Feral horses, belonging to my grandfather, ran wild over thick banks of water hemlock, and there were more than a few rattlesnakes.
Educated: A Memoir by Tara Westover

I was told it is like "thick forest", so thick does not modify banks even it is "thick banks of".

He was standing at the head of the table; the rest of us perched on benches, studying the thick planks of red oak.

Here, I think thick is for planks

So, my question would be in the form of "the thick A of B", which one does thick modify, A or B?

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  • 2
    “Thick banks of water hemlock” sounds very odd to me. It describes the banks as being thick, rather than the hemlock. I would expect “Banks (covered) with water hemlock growing thick” or words to that effect. Where is the quote from? – Janus Bahs Jacquet Apr 13 at 15:58
  • the book <educated> by TARA WESTOVER – wtdark Apr 13 at 16:05
  • From the full OED definition BI1b figurative. The position, time, stage, or state in which activity is most intense; the midst, the height (of an action). Always in the thick of. Commonly today, in the thick of it = at the heart of some [hectic] activity. Only distantly related to adjectival thick planks. – FumbleFingers Apr 13 at 16:37
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    I understand it as "banks that are thick with water hemlock", which is what I first read it as meaning: I didn't see the ambiguity until I went over it again! – TrevorD Apr 13 at 18:37
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    Bank of flowers is hardly an unknown collocation. Both water hemlock and rattlers are deadly poisonous. – KarlG Apr 13 at 21:01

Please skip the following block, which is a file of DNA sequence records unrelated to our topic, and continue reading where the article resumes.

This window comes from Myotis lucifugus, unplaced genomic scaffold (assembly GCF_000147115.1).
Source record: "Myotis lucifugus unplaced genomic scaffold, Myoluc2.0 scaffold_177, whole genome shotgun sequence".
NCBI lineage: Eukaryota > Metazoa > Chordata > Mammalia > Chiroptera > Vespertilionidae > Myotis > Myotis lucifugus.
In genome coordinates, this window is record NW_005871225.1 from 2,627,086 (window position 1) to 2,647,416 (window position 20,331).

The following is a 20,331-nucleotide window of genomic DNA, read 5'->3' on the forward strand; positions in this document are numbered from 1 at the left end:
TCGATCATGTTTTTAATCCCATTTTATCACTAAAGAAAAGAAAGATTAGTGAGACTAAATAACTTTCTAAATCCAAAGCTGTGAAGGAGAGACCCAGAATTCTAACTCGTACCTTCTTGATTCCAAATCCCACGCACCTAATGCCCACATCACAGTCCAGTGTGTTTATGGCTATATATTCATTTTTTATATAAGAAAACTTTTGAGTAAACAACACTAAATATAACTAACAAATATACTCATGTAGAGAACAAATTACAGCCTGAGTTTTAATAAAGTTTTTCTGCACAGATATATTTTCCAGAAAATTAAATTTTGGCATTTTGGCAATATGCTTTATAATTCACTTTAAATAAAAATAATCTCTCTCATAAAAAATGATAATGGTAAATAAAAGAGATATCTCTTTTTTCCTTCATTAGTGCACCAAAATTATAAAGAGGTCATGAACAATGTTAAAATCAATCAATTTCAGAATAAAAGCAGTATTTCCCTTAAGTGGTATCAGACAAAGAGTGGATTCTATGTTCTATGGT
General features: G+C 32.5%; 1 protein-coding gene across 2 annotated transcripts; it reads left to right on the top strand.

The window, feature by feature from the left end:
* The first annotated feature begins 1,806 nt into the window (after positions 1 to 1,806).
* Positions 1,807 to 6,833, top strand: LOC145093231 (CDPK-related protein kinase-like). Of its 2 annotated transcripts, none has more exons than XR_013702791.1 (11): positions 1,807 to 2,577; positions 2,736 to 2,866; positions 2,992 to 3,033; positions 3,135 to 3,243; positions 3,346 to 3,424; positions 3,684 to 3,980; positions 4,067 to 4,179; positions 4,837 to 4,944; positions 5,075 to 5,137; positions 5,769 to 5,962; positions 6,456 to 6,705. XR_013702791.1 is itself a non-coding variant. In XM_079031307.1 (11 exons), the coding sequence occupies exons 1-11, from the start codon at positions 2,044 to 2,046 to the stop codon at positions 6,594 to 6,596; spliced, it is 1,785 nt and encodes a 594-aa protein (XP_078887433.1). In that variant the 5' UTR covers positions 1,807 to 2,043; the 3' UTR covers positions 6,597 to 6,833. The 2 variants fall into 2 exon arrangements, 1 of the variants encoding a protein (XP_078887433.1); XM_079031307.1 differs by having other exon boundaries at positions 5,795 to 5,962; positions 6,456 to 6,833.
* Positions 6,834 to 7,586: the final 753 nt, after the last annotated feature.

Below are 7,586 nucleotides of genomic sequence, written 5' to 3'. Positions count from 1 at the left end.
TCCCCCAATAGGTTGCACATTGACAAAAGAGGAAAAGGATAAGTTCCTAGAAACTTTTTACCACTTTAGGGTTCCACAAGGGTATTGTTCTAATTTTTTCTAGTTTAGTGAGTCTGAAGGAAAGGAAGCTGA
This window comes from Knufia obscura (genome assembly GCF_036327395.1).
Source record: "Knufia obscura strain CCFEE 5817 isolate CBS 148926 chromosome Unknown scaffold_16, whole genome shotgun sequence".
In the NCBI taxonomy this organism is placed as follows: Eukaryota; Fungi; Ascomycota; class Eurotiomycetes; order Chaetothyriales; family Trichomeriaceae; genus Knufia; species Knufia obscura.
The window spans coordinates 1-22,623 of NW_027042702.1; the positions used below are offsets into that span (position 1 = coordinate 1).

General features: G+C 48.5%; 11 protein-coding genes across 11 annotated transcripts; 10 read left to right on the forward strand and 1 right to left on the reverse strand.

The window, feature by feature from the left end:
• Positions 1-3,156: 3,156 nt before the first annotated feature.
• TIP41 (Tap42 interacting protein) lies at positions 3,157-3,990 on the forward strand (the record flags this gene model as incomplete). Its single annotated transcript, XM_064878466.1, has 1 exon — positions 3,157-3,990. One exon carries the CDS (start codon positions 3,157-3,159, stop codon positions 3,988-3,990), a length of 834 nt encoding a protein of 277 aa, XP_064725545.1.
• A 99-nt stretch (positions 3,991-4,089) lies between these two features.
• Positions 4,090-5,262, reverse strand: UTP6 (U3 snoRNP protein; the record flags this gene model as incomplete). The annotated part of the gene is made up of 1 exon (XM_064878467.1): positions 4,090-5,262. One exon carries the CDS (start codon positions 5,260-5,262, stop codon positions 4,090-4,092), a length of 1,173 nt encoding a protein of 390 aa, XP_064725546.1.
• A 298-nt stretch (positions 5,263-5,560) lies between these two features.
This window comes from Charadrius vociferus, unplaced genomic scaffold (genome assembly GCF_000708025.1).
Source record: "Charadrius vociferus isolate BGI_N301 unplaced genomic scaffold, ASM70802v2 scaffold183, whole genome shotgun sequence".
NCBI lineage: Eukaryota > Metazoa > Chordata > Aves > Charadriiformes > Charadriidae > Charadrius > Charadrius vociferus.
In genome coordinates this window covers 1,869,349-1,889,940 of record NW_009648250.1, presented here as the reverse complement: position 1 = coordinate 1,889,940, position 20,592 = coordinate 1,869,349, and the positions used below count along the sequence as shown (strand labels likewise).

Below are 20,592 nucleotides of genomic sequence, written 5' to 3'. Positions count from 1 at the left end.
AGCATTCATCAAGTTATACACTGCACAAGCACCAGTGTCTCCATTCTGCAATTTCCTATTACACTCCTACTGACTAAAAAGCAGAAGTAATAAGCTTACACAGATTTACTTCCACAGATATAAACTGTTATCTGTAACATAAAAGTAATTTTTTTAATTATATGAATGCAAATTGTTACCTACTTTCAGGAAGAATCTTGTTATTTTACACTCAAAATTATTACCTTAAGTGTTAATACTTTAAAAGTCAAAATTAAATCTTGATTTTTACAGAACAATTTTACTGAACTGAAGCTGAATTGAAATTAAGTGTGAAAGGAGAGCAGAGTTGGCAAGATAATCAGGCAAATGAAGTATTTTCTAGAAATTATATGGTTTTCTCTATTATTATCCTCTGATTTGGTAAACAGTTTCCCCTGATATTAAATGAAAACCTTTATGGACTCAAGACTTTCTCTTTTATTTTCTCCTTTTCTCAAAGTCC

Thick banks of water hemlock

To me this conjures a picture of exuberant collections of water hemlock appearing to form islands or banks within a marshy field.

Remember that water hemlock, Cicuta virosa, likes to grow in wet grassland, sometimes called "water meadow".

Water meadow, the typical place to find water hemlock

It is implausible that wild horses would be making a special point of running along the very edge of a river. It is more plausible that they were running through wet grasslands / water meadow, such as that shown above, and that the "banks" were not edges of a river, but rather random clusters of water hemlock.


Regarding the question :
... "the thick A of B", which one does thick modify, A or B?

Option A because I interpret your examples as :

  • the thick (i.e. dense) banks [of flowers]

  • the thick (i.e. several cm wide) planks [of red oak]

Perhaps the confusion is that thick has multiple meanings. In second sentence I’d interpret it as :

growing close together and in large amounts:
thick forest.
thick, dark hair

Likewise, bank has various meanings, and I read it here as

bank noun (3) : a group or series of objects arranged together in a row or a tier.
a bank of vending machinesmerriam-webster.com

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